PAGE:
Practices and rituals The Synagogue
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Practices and rituals The Synagogue

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Practices and rituals The Synagogue




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Slide1

Practices and rituals

Slide2

The Synagogue

For Jews, the synagogue is a communal place of worship and is considered to be a place of gathering, of prayer, of study, and of learning.

TASKDo a Google image search of synagogues. Compare the different pictures; what common features do you see? How would you recognize a synagogue if you saw one?

Slide3

The Torah Scroll

The

Sefer

Torah

, or

Toral

scroll, is the text of the five books of Moses written on parchment. It is the absolute most

sacred

object of Jewish life and it is

essential

for worship.

The Torah scroll is always kept in a special place of honour within the synagogue. Each scroll is wrapped in a beautiful covering and is kept in a gold or silver container. In fact, the parchment of the Torah cannot

ever be even touched!

The reader will often use a pointer to follow along with the text.

All synagogues need at least one Torah scroll, but some have a few to make sure the different readings are always prepared and there is no hold up during service/worship.

Slide4

The Ark of the Covenant & the holy ark

According to Jewish tradition, when the Hebrews received the 10 Commandments from God in the desert, they were told to make “an ark in which to place them”. This is called

the Ark of the Covenant

.

What is an ark?

An ark is a chest or

cabinet

like structure. In today’s synagogues, the

Holy Ark

sits on a raised platform in the synagogue and holds the Torah scrolls when they are not being used for worship.

The Ark of the Covenant is believed to have looked something like this.

Modern Holy Arks are more like cabinets, and can be wooden or much fancier. See the Torah scrolls wrapped up inside?

Slide5

Who runs a service at the synagogue?

Anybody who is trained, knowledgeable, and capable can conduct and lead a worship service, but this is usually the rabbi who does this as the “master of prayer”.

What is the role of the rabbi?

A rabbi is a trained scholar, a teacher, an interpreter of Jewish law, a counsellor, and is the officiant of special ceremonies like bar mitzvahs.

What other roles are necessary to the service?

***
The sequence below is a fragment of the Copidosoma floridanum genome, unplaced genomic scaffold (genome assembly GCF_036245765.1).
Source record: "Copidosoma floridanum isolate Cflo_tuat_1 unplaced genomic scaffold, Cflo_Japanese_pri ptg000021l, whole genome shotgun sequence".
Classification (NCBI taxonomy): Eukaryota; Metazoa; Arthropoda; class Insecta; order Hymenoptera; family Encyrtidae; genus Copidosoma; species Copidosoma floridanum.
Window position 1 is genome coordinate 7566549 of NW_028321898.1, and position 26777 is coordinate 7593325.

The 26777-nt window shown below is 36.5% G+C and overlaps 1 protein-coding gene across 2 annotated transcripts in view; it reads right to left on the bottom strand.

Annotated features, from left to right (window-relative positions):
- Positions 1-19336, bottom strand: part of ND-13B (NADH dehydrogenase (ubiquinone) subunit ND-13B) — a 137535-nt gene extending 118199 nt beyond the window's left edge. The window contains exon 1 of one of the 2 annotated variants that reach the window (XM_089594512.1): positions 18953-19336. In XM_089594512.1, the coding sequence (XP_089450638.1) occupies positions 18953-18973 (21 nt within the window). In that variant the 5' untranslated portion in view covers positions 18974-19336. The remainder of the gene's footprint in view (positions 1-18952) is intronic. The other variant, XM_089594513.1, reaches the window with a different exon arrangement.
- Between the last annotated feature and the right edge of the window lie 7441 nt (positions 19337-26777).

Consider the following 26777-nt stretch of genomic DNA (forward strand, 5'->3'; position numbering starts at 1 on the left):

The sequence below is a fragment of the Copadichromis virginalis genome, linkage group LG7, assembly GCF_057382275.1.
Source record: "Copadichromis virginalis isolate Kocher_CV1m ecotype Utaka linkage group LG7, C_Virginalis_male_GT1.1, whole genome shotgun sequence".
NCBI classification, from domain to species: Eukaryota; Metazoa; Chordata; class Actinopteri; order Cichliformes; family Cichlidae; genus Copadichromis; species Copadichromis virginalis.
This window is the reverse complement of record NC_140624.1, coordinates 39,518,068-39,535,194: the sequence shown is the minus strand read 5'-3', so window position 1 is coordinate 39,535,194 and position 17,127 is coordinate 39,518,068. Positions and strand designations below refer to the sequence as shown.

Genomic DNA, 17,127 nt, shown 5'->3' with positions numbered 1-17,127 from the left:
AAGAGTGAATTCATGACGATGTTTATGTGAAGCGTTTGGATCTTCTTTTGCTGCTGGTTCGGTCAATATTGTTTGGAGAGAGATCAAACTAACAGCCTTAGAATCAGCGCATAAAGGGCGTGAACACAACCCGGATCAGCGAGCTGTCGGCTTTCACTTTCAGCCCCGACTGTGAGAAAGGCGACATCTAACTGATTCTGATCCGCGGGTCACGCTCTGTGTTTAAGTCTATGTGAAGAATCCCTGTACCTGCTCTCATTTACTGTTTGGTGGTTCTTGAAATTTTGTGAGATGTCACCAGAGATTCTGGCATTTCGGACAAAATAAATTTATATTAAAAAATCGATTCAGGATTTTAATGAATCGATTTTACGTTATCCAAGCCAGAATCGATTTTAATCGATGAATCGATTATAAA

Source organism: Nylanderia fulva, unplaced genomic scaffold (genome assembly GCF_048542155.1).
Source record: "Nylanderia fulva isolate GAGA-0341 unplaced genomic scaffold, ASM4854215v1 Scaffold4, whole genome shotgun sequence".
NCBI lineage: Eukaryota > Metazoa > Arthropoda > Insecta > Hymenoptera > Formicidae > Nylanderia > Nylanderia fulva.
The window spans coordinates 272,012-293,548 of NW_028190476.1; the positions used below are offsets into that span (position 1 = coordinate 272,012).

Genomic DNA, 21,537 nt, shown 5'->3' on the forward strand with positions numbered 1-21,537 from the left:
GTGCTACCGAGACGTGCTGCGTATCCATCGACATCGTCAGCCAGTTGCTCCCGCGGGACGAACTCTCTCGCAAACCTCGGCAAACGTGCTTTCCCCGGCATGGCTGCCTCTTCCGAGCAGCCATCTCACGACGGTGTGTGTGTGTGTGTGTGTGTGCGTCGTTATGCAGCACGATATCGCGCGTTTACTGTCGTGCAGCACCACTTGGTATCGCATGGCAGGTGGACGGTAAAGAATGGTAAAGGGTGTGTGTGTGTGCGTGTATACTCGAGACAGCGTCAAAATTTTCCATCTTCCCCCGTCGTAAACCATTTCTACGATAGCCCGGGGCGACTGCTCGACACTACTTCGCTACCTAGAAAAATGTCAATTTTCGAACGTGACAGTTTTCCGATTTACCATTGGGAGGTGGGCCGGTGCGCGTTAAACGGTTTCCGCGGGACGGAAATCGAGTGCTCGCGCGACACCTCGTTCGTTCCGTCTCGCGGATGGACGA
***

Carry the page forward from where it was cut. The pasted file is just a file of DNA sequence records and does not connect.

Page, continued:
Many synagogues have a

cantor

, a singer who chants the worship service. This person may also serve as prayer master.

TASK:

Search up “Jewish Cantor” or “Cantor Synagogue” on YouTube and listen for yourself! Does it remind you of anything? Do you like this kind of music? Why or why not?

Slide6

blessings

Blessings are the foundation of Jewish prayer. Through blessings, Jews believe that they acknowledge, praise, thank, and petition God.

There are

3

kinds of blessings:

A blessing of thanks to God for enjoying anything with your 5 senses.

Ex.

Kiddush:

A blessing recited when people drink a special kosher wine on a holy day.

A blessing that is recited before performing a

mitzvah

to acknowledge that a

mitzvah

is to complete the commandment given to them by God and to thank God for the chance to fulfil a religious duty.

A blessing to praise, thank, or petition (ask for something from) God. Recited at the beginning of each festival.

Slide7

Service

at the synagogue

There are

3 daily worship services, held in the evening, the afternoon, and the morning.Seems weird to say “evening, afternoon, and morning”, right? But this is because according to Jewish tradition, the day begins and ends with sunset, making the evening service the first of the day.The Torah scroll is the central part of worship.

The Torah is broken into 54 sections. One portion is read each week (for two weeks of the year, there is a double reading) so that

over the course of the year, the entire Torah will be read.

Slide8

Shabbat aka Sabbath

The most important of Jewish rituals

WHAT IS SABBATH?

The Sabbath is the Jewish day of rest, based upon the Genesis stories.WHEN IS SABBATH?Based on the Jewish tradition of days beginning and ending at sunset, the Sabbath is from Friday evening (sunset) to Saturday evening (sunset).

HOW DOES ONE PARTICIPATE IN SABBATH?

Sabbath is a time to put away work, shopping, housework, even homework! But, it is very important to understand that it is

not

a time of restriction, but of rejuvenation! The Sabbath is a day to make time for the really important things like prayer, friends, and family.

At sunset on Friday, Jews go to the synagogue where the service opens with the lighting of the candles as a reminder of creation – “Let there be light”.

After the service, they return home for the Sabbath dinner, which begins with the

Kiddush

blessing. Then Challah, a special egg bread, is blessed and shared. After dinner, special songs are sung and prayers are recited. Sabbath ends with service on Saturday sunset, with a prayer that separates Sabbath from the rest of the week.